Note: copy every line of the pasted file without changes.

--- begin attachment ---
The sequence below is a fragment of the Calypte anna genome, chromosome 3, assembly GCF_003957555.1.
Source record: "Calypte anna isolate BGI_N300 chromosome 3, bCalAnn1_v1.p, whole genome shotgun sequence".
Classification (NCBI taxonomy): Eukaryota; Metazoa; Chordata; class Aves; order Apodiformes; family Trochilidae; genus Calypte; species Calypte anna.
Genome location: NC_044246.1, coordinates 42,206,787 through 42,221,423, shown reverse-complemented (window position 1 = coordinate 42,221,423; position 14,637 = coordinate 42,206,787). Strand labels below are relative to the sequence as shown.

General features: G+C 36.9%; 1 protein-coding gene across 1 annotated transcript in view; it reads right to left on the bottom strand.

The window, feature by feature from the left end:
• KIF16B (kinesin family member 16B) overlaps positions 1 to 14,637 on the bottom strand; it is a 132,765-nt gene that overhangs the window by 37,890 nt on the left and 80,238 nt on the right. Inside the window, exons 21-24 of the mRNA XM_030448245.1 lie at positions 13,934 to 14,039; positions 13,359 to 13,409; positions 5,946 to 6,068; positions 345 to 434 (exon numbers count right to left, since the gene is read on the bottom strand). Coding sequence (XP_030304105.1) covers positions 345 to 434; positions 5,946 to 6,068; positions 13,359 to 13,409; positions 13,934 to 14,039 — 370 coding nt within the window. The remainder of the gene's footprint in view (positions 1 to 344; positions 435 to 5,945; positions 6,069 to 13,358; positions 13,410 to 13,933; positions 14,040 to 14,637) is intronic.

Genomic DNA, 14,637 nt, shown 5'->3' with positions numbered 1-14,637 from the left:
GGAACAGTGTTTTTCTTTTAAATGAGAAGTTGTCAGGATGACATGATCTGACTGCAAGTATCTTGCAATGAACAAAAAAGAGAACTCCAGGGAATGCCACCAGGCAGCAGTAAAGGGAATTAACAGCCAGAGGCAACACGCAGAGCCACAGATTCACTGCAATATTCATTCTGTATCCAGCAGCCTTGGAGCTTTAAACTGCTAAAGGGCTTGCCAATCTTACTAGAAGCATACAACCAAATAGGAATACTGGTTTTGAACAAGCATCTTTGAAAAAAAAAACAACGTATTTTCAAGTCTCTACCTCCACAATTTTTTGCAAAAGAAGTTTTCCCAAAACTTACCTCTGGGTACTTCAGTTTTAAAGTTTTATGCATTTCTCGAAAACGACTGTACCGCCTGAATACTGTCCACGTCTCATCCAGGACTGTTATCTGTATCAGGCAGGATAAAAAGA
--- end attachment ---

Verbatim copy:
The sequence below is a fragment of the Calypte anna genome, chromosome 3, assembly GCF_003957555.1.
Source record: "Calypte anna isolate BGI_N300 chromosome 3, bCalAnn1_v1.p, whole genome shotgun sequence".
Classification (NCBI taxonomy): Eukaryota; Metazoa; Chordata; class Aves; order Apodiformes; family Trochilidae; genus Calypte; species Calypte anna.
Genome location: NC_044246.1, coordinates 42,206,787 through 42,221,423, shown reverse-complemented (window position 1 = coordinate 42,221,423; position 14,637 = coordinate 42,206,787). Strand labels below are relative to the sequence as shown.

General features: G+C 36.9%; 1 protein-coding gene across 1 annotated transcript in view; it reads right to left on the bottom strand.

The window, feature by feature from the left end:
• KIF16B (kinesin family member 16B) overlaps positions 1 to 14,637 on the bottom strand; it is a 132,765-nt gene that overhangs the window by 37,890 nt on the left and 80,238 nt on the right. Inside the window, exons 21-24 of the mRNA XM_030448245.1 lie at positions 13,934 to 14,039; positions 13,359 to 13,409; positions 5,946 to 6,068; positions 345 to 434 (exon numbers count right to left, since the gene is read on the bottom strand). Coding sequence (XP_030304105.1) covers positions 345 to 434; positions 5,946 to 6,068; positions 13,359 to 13,409; positions 13,934 to 14,039 — 370 coding nt within the window. The remainder of the gene's footprint in view (positions 1 to 344; positions 435 to 5,945; positions 6,069 to 13,358; positions 13,410 to 13,933; positions 14,040 to 14,637) is intronic.

Genomic DNA, 14,637 nt, shown 5'->3' with positions numbered 1-14,637 from the left:
GGAACAGTGTTTTTCTTTTAAATGAGAAGTTGTCAGGATGACATGATCTGACTGCAAGTATCTTGCAATGAACAAAAAAGAGAACTCCAGGGAATGCCACCAGGCAGCAGTAAAGGGAATTAACAGCCAGAGGCAACACGCAGAGCCACAGATTCACTGCAATATTCATTCTGTATCCAGCAGCCTTGGAGCTTTAAACTGCTAAAGGGCTTGCCAATCTTACTAGAAGCATACAACCAAATAGGAATACTGGTTTTGAACAAGCATCTTTGAAAAAAAAAACAACGTATTTTCAAGTCTCTACCTCCACAATTTTTTGCAAAAGAAGTTTTCCCAAAACTTACCTCTGGGTACTTCAGTTTTAAAGTTTTATGCATTTCTCGAAAACGACTGTACCGCCTGAATACTGTCCACGTCTCATCCAGGACTGTTATCTGTATCAGGCAGGATAAAAAGA